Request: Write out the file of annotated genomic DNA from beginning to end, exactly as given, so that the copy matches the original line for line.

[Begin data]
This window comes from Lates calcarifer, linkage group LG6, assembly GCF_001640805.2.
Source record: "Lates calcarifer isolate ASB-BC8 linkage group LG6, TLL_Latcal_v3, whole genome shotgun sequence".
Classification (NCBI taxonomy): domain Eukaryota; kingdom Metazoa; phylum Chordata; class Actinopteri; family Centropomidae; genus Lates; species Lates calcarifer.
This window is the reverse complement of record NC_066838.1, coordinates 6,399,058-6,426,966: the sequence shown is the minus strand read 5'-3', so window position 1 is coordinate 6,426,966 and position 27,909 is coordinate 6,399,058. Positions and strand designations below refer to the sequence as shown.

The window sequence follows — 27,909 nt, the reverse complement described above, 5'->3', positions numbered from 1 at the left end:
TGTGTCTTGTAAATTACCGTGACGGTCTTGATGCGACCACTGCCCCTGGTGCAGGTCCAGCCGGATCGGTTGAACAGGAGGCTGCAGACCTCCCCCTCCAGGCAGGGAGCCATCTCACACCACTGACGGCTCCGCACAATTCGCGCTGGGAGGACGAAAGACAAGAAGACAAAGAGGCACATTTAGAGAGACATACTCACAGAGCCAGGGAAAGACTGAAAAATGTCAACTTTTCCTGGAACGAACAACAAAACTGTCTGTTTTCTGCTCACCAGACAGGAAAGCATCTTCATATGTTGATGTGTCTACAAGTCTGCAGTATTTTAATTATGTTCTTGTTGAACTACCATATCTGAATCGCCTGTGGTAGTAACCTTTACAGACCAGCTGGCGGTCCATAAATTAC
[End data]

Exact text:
This window comes from Lates calcarifer, linkage group LG6, assembly GCF_001640805.2.
Source record: "Lates calcarifer isolate ASB-BC8 linkage group LG6, TLL_Latcal_v3, whole genome shotgun sequence".
Classification (NCBI taxonomy): domain Eukaryota; kingdom Metazoa; phylum Chordata; class Actinopteri; family Centropomidae; genus Lates; species Lates calcarifer.
This window is the reverse complement of record NC_066838.1, coordinates 6,399,058-6,426,966: the sequence shown is the minus strand read 5'-3', so window position 1 is coordinate 6,426,966 and position 27,909 is coordinate 6,399,058. Positions and strand designations below refer to the sequence as shown.

The window sequence follows — 27,909 nt, the reverse complement described above, 5'->3', positions numbered from 1 at the left end:
TGTGTCTTGTAAATTACCGTGACGGTCTTGATGCGACCACTGCCCCTGGTGCAGGTCCAGCCGGATCGGTTGAACAGGAGGCTGCAGACCTCCCCCTCCAGGCAGGGAGCCATCTCACACCACTGACGGCTCCGCACAATTCGCGCTGGGAGGACGAAAGACAAGAAGACAAAGAGGCACATTTAGAGAGACATACTCACAGAGCCAGGGAAAGACTGAAAAATGTCAACTTTTCCTGGAACGAACAACAAAACTGTCTGTTTTCTGCTCACCAGACAGGAAAGCATCTTCATATGTTGATGTGTCTACAAGTCTGCAGTATTTTAATTATGTTCTTGTTGAACTACCATATCTGAATCGCCTGTGGTAGTAACCTTTACAGACCAGCTGGCGGTCCATAAATTAC